* Company's Letter to Bengal, 3d March, 1775, Ibid. App. No. 46.

f Fifth Report, ut supra, p. 37, and App. No. 43.

J Memoirs relative to the state of India, by Warren Hastings, Esq. p. 21.

§ Fifth Report, ut supra, p. 7 and 35. || Ibid. p. 8. ** Ibid. p. 35.

military expense, defrayed by the Nabob of Oude, was 20,766/. * In Chap. I. the year 1774, the proportion defrayed by him was 131,430/. f In the 17^4" *following year, that ending in April 1775, there was a slight improvement in the collections, which may in part be ascribed to the measures of the preceding administration; and there was a total cessation of war which produced a reduction of the military expenditure, remarkable only for its minuteness. The gross collections amounted to 287,20,760 rupees, the nett receipt to 251,02,090, or 2,823,964/.; the civil service to 231,722/., the marine to 36,510/., and the military to 1,080,304/.; total, 1,349,836/.: and the proportion this year borne by the Nabob of Oude was 240,750/. % It thus abundantly appears that nothing so important as to deserve the name of improvement had arisen in the financial administration of the Company. A pecuniary relief had indeed been procured, but from sources of a temporary and very doubtful description; partly from the produce of the bills drawn in such profusion upon the Company, by the predecessor of Hastings; partly from the reduction of the allowance to the Nabob of Bengal, from thirty-two to sixteen lacs; but chiefly from the plunder of the unhappy Emperor of the Moguls, whose tribute of twenty-six lacs per annum for the duannee of Bengal was withheld, and two provinces of Corah and Allahabad sold for fifty lacs to the Vizir; from the sale of the Rohillas, the extirpation of whom was purchased at forty of the same eagerly-coveted lacs; and from the pay and maintenance of a third part of the troops, which were employed in the wars and dominions of the Vizir. With regard even to the payment of the debt, an inspection of the accounts exhibits other results than those presented by the declarations of the President. Year ending Balances in the Debts at in April Treasuries. interest. Other debts. 1772 C. R. 65,09,041 107,84,520 52,48,480.

1774 21,62,994 117,71,486 95,41,795.

1775 123,95,598 90,68,584 87,05,871.$

Upon this statement, if we compare the year in which Mr. Hastings began his administration, with that in which it ended, we see a prodigious deterioration. If we compare it even with that which follows, the total amount of debt in * Fifth Report, ut supra, p. 8. \ Ibid. p. 41.

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Book V. 1772 was 160,30,000 rupees; in 1775 it was 177,68,584, which is an increase v W^^~Jof 17,41,455. The only improvement appears in the balance of cash, which in 1775 exceeded the balance in 1772 by 58,86,557. Deducting from this a sum equal to the increase of debt, there remains 41,45,102, by which alone the state of the exchequer, after all the calamity which had been produced to supply it, was better in 1775 than it had been in 1772.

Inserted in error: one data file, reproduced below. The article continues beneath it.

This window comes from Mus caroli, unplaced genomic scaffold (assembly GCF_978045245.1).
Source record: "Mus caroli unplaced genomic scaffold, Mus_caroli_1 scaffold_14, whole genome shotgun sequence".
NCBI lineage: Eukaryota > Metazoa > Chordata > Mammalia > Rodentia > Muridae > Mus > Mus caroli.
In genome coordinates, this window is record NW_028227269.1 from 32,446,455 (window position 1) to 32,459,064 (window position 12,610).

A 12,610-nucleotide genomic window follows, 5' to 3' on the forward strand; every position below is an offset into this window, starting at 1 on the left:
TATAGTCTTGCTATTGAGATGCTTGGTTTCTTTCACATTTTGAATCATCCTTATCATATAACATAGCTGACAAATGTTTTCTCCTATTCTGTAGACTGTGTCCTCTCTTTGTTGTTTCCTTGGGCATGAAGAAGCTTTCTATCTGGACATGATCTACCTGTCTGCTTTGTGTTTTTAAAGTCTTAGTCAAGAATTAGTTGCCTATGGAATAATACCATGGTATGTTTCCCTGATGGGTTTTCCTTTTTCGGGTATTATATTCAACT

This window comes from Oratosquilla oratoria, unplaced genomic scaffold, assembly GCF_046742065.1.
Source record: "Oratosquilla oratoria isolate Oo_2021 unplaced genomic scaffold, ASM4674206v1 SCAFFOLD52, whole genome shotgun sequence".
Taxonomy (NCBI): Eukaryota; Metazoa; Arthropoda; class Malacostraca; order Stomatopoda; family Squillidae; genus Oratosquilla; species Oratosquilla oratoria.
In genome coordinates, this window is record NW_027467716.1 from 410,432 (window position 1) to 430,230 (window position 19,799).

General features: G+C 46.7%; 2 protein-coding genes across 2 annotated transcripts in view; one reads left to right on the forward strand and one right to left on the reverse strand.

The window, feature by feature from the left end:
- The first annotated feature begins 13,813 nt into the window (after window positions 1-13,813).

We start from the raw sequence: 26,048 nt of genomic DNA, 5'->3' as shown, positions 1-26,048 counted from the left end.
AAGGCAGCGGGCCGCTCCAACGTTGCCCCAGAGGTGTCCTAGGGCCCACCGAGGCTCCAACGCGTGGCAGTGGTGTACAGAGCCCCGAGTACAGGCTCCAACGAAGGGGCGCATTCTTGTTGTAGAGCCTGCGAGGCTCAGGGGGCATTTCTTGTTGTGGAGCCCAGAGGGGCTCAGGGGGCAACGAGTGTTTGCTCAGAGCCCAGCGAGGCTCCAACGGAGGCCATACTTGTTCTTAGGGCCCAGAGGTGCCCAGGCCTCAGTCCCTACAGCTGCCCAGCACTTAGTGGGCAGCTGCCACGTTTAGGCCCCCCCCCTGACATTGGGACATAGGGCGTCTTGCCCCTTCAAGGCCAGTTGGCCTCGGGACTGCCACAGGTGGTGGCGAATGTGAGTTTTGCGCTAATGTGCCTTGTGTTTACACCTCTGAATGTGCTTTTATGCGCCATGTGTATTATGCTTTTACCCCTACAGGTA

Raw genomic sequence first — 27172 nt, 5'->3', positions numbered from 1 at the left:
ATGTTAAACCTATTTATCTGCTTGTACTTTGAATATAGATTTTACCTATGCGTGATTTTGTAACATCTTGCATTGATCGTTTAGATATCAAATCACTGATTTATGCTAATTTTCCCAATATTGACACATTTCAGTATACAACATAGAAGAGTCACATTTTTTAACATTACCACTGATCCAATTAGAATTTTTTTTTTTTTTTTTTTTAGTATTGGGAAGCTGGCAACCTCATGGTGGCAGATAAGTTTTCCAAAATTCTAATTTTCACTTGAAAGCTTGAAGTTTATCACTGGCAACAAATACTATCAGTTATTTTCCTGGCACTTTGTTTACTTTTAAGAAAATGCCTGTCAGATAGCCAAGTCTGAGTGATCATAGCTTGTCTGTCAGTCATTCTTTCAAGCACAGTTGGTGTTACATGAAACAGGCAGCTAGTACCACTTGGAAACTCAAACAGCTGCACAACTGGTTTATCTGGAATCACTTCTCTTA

CHAP. II.

Commencement of the New GovernmentSupreme Council divided into two Parties, of which that of the Governor-General in the MinorityPresidency of Bombay espouse the Cause of Ragoba, an ejected PeshwaSupreme Council condemn this Policy, and make Peace with his Opponents Situation of Powers in the Upper Country, Nabob of Oude, Emperor, and Nujeef KhanPecuniary Corruption, in which Governor-General seemed to be implicated, in the cases of the Ranee of Burdwan, Phousdar of Hoogly, and Mutiny BegumGovernor-General resists InquiryNuncomar the great AccuserHe is prosecuted by Governor-GeneralAccused of Forgery, found guilty, and hangedMahomed Reza Khan, and the office of Naib Subah restored.

The operation of the new constitution framed by the parliament of England, Chap. II. was ordained to commence in India after the 1st of August, 1774. The new yn^ counsellors, however, General Clavering, Mr. Monson, and Mr. Francis, who, Arrival of the along with Mr. Hastings and Mr. Barwell, were elected to compose the board "o^^vlett" of administration, did not arrive at Calcutta until the 19th of October. On^1^11 the following day the existing government was dissolved by proclamation, and Hastings met. the new council took possession of its powers. On the proposal of the GovernorGeneral, who stated the necessity of a few days, to prepare for the council a view of the existing state of affairs, and to enable Mr. Barwell, who was then absent, to arrive; the meeting of the Board was suspended until the 25th. On the very day on which its deliberations began, some of the discord made its appearance, which so long and so deeply embarrassed and disgraced the government of India. The party who had arrived from England, and the party in India, with whom they were conjoined, met not, it would seem, with minds in the happiest frame for conjunct operations. Mr. Hastings, upon the first appearance of his colleagues, behaved, or was suspected of behaving, coldly. And with jealous feelings this coldness was construed into studied and humiliating neglect. In the representation which the Governor-General presented ^.^d1the of the political state of the country, the war against the Rohillas necessarily H^s^"^